Seeking Fortune Elsewhere
by Sindya Bhanoo
reviewed by Rajpreet Heir
“Do you understand the sadness of geography?” reads the epigraph to Sindya Bhanoo’s stunning debut short story collection, Seeking Fortune Elsewhere. It’s a question posed by Michael Ondaatje, a Sri Lankan–born Canadian writer who also writes on diaspora. Memory is often a place in these stories about South Indian immigrants and the families they’ve left behind. Whether in Pittsburgh, Eastern Washington, or Tamil Nadu, Bhanoo’s characters reckon with the pain of growing apart and tally the costs of leaving. Longing motivates the characters: for dead or distant loved ones, for adventure, for stability. Longing impels them to challenge gender norms and move past grief. Even the more “fortunate” characters are not immune to the pull of the past and the competing desires to claim and surrender power.
“Three Trips,” one of the finest stories in the collection, is about paths untrodden. Heartbreaking and graceful, “Three Trips” reveals the intergenerational effects of one brother’s decision to leave India for America. The creative choice of narrating the story from the perspective of the daughter, Taruni, works especially well—her curiosity about her family provides a slow reveal of key details.
When we first encounter her, it is 1990 and a nine-year-old Taruni is traveling with her mom, dad, and little sister from Pittsburgh to India for the first time. There, she becomes inseparable from her cousin Padma, whose dad Chithappa has a gambling problem which Padma knows how to hide—also, his dental practice isn’t doing well, he is drinking too much, and his wife is threatening to leave him. The distance between Taruni and Padma’s upbringings is addressed through stunning dialogue. As a host gift, Taruni has picked out an intricate Mary Poppins–style dress. After Taruni unwittingly shares that Padma’s father is having an affair, Padma upbraids Taruni for this innocent gift by saying, “Well, Amma says all of you have forgotten how to live in India,” adding, “Who brings a white dress here? How will we keep it clean, with all that dust?” Taruni’s privileged upbringing is reflected back at her during this brief exchange. Later, as a freshly minted college graduate, Taruni visits her uncle and realizes, “It was cruel, unfair, for fate to give two brothers such different lives. Chithappa had managed a cheap joy ride, but my father had the real adventure.” Instead of vilifying her uncle for the hurt he’s caused, Taruni recognizes the limited opportunities he’s had by remaining in India.
In the O. Henry Prize–winning story “Malliga Homes,” from which the collection’s title is drawn, an elderly woman is living in a retirement home in Tamil Nadu, away from her daughter Kamala in Atlanta. Kamala rarely visits her lonely mother, who is the narrator of the story. While Kamala is happy about having moved to America on her own years back, her mother is less than thrilled about moving into a home alone after her husband dies. She considers the home “a place for those who have nowhere else to go.” Living in Atlanta doesn’t interest her either; she yearns for old customs, for a time when children lived close to their parents and did not move away “to seek their fortunes elsewhere.”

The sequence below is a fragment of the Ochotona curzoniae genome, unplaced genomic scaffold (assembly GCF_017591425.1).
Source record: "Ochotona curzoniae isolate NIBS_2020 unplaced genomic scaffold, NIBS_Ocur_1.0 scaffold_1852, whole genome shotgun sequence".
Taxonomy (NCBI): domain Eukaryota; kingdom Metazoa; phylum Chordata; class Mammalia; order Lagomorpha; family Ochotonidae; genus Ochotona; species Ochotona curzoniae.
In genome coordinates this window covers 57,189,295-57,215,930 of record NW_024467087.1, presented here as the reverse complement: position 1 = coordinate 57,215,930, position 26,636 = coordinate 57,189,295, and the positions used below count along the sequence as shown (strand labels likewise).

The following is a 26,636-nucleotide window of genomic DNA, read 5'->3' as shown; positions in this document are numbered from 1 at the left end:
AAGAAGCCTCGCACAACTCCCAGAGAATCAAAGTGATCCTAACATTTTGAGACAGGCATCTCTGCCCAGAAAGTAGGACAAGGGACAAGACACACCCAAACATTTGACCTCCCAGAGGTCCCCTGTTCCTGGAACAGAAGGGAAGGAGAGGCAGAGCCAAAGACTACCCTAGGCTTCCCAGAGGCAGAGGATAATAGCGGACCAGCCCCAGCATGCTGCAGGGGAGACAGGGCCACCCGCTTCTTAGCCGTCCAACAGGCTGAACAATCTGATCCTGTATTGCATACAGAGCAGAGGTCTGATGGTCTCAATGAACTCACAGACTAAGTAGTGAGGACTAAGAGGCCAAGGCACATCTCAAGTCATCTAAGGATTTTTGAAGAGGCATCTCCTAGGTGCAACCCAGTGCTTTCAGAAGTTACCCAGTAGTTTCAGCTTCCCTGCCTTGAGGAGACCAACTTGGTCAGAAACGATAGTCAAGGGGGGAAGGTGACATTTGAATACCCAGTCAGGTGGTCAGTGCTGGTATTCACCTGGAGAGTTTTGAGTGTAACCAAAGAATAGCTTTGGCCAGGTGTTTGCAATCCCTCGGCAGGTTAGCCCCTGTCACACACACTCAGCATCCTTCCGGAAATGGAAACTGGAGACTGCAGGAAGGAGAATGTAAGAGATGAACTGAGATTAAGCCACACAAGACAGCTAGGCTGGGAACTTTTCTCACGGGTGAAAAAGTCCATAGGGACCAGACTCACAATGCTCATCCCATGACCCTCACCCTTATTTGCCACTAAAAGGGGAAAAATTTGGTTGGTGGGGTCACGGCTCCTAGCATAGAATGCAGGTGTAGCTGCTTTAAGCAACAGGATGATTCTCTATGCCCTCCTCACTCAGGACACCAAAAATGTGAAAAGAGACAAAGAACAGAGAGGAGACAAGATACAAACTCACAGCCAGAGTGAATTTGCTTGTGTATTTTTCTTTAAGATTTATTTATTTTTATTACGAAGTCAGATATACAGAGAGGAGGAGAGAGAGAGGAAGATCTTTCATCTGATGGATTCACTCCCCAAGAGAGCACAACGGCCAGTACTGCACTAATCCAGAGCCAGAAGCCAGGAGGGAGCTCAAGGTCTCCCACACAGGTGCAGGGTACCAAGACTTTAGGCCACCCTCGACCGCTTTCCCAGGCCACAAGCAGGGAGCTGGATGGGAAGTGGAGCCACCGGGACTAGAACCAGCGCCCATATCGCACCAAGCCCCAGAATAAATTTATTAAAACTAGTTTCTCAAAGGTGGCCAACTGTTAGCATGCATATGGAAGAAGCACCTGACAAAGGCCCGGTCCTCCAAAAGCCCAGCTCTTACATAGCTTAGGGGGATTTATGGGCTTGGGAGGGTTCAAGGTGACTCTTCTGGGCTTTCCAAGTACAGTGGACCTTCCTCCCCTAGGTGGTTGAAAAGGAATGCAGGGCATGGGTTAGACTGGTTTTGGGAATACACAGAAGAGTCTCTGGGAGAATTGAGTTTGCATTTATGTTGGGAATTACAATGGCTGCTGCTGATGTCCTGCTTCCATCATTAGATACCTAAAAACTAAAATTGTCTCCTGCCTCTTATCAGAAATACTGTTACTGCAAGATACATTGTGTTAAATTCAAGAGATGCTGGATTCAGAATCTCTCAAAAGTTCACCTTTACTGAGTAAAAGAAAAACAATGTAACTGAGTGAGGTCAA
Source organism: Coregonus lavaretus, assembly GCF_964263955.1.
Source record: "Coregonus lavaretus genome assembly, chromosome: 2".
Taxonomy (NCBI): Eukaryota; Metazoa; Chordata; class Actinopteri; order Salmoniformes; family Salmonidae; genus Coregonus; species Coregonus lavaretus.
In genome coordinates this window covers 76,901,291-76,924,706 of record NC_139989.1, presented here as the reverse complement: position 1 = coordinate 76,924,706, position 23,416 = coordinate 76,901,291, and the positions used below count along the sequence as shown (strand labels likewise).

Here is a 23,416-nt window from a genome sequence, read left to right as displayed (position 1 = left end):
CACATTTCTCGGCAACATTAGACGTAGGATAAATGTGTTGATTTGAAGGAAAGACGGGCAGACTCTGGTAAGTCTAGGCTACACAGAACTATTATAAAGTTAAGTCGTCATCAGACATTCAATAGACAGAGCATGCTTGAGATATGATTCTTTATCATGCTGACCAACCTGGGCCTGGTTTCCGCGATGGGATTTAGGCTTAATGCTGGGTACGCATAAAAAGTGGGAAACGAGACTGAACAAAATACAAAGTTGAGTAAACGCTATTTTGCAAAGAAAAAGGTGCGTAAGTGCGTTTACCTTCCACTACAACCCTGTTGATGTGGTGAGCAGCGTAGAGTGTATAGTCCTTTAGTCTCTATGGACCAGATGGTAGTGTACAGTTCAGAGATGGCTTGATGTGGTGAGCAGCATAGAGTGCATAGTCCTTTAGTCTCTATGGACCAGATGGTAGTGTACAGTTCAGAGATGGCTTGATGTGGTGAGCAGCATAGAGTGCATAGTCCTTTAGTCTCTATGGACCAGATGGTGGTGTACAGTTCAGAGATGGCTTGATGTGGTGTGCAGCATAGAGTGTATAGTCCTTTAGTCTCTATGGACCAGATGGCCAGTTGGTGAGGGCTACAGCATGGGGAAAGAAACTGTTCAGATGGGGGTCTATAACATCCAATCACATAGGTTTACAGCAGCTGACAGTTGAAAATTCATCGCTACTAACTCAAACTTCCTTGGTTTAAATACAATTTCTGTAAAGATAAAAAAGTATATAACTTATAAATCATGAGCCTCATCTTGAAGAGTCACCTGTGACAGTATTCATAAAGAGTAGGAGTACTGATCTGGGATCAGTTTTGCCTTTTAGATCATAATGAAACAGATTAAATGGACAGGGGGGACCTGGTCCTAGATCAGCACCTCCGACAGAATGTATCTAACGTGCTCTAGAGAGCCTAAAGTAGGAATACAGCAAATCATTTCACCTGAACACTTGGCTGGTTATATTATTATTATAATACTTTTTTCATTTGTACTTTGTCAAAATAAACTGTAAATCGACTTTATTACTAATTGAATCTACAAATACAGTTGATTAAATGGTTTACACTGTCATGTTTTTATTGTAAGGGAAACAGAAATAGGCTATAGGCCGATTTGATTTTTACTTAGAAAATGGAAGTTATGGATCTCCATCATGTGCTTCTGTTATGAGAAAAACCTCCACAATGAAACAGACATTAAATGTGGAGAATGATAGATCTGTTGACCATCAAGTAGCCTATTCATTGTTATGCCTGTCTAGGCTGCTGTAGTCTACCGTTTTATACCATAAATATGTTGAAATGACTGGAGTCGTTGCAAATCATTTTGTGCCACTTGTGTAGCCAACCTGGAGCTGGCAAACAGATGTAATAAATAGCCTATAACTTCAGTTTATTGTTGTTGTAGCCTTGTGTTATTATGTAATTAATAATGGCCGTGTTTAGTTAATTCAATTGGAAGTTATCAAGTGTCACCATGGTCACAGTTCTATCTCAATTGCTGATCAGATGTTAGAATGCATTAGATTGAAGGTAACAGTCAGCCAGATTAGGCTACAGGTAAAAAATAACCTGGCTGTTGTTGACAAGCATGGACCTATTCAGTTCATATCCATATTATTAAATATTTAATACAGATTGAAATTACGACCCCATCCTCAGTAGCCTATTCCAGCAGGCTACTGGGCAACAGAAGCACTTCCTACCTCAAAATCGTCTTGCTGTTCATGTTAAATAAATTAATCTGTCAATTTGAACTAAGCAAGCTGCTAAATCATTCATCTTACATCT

Conversely, another long-married woman in “No. 16 Model House” seeks independence after decades of letting her husband make decisions on her behalf. Again, Bhanoo chooses to center the story around a woman disregarded by her family. For years, Latha has been underappreciated in her role as a caretaker for her kids, her ailing mother-in-law, and now her grandchildren. Her husband’s aunt Binny, sensing this, decided to leave the family house to Latha. When her husband urges her to accept a developer’s proposal to demolish the beloved house and build a new low-rise apartment building that will include a flat for them, Latha takes the developer’s deal, but chooses to preserve the garden she loves, resulting in a smaller apartment for them all and thus defying her husband’s wishes. Latha is resolute in her small rebellion, even as she recognizes her limited influence: “But this is her house. This one time, she has power. She feels something wicked zip through her body.” In being true to herself, Latha transcends her past and the position of disempowerment she has occupied for so long.
As a collection, Seeking Fortune Elsewhere achieves a level of poignancy most writers can only dream of. A veteran journalist, Bhanoo’s handle on tight storytelling is a strength in this lean collection. Her straightforward writing style allows for a unified flow, keeping the focus squarely on the difficult questions these eight stories ask about dislocation. Through her adept storytelling, we see just how complex the immigrant experience can be and how asserting one’s individuality can grant characters a way out of the past—or lead them back to it.
Published on June 7, 2022